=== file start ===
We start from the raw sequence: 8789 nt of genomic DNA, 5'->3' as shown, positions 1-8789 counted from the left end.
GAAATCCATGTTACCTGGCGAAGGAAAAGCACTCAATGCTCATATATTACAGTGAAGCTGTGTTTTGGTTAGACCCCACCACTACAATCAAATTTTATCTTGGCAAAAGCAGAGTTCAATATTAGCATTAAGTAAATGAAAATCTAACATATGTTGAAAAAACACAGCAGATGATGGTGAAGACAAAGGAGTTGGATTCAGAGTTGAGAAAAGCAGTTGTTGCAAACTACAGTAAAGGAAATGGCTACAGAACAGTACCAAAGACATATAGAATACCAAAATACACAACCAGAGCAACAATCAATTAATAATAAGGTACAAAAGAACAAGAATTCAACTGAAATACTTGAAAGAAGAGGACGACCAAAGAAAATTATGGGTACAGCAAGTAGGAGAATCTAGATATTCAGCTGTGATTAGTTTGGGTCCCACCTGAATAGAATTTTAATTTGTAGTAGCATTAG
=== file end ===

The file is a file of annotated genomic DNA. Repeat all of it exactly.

We start from the raw sequence: 8789 nt of genomic DNA, 5'->3' as shown, positions 1-8789 counted from the left end.
GAAATCCATGTTACCTGGCGAAGGAAAAGCACTCAATGCTCATATATTACAGTGAAGCTGTGTTTTGGTTAGACCCCACCACTACAATCAAATTTTATCTTGGCAAAAGCAGAGTTCAATATTAGCATTAAGTAAATGAAAATCTAACATATGTTGAAAAAACACAGCAGATGATGGTGAAGACAAAGGAGTTGGATTCAGAGTTGAGAAAAGCAGTTGTTGCAAACTACAGTAAAGGAAATGGCTACAGAACAGTACCAAAGACATATAGAATACCAAAATACACAACCAGAGCAACAATCAATTAATAATAAGGTACAAAAGAACAAGAATTCAACTGAAATACTTGAAAGAAGAGGACGACCAAAGAAAATTATGGGTACAGCAAGTAGGAGAATCTAGATATTCAGCTGTGATTAGTTTGGGTCCCACCTGAATAGAATTTTAATTTGTAGTAGCATTAG